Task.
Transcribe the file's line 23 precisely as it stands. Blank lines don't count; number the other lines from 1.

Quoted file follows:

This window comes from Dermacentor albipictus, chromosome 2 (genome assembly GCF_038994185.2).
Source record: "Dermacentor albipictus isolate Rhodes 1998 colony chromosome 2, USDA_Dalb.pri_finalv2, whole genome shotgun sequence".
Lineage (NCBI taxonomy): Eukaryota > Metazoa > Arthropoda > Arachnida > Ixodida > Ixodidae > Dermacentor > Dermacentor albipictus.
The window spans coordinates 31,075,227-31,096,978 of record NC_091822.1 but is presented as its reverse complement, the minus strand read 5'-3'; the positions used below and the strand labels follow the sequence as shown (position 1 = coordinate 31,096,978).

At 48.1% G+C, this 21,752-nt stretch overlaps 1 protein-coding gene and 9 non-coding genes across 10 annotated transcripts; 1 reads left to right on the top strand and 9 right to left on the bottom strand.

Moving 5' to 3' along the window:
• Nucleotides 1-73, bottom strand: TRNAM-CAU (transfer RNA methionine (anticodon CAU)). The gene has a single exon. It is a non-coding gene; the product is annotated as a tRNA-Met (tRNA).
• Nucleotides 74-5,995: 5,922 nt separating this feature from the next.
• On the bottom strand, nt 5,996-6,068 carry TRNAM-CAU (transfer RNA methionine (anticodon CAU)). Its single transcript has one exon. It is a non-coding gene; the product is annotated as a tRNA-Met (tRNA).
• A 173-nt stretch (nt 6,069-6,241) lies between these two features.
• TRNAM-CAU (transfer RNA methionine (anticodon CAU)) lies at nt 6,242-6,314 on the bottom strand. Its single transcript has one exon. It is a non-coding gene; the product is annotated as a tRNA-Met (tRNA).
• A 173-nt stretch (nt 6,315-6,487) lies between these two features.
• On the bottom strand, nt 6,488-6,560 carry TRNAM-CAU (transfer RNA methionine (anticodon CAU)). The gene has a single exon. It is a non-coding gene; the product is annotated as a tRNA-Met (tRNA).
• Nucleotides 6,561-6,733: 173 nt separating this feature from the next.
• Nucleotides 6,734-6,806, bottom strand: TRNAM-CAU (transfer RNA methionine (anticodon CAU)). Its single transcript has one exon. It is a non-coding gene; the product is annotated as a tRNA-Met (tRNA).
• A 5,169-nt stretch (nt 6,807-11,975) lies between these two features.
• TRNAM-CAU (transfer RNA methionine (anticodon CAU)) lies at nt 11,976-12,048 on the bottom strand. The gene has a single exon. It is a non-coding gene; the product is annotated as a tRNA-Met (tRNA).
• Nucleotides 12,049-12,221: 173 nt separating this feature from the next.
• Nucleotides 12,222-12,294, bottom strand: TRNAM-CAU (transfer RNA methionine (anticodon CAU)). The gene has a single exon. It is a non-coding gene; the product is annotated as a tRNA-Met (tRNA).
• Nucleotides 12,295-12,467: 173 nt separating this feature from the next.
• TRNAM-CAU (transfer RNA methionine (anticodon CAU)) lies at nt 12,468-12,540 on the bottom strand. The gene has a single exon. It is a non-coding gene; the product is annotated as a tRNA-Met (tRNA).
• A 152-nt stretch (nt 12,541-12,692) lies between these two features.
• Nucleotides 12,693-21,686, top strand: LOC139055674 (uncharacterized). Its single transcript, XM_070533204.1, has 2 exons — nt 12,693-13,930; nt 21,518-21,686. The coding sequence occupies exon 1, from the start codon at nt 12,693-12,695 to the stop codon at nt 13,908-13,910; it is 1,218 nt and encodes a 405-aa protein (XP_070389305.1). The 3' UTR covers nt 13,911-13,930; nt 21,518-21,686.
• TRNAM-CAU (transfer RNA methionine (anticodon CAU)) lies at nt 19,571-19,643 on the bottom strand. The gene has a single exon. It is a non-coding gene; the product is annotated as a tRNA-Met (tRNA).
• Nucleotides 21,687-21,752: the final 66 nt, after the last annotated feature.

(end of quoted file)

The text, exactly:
• Nucleotides 12,693-21,686, top strand: LOC139055674 (uncharacterized). Its single transcript, XM_070533204.1, has 2 exons — nt 12,693-13,930; nt 21,518-21,686. The coding sequence occupies exon 1, from the start codon at nt 12,693-12,695 to the stop codon at nt 13,908-13,910; it is 1,218 nt and encodes a 405-aa protein (XP_070389305.1). The 3' UTR covers nt 13,911-13,930; nt 21,518-21,686.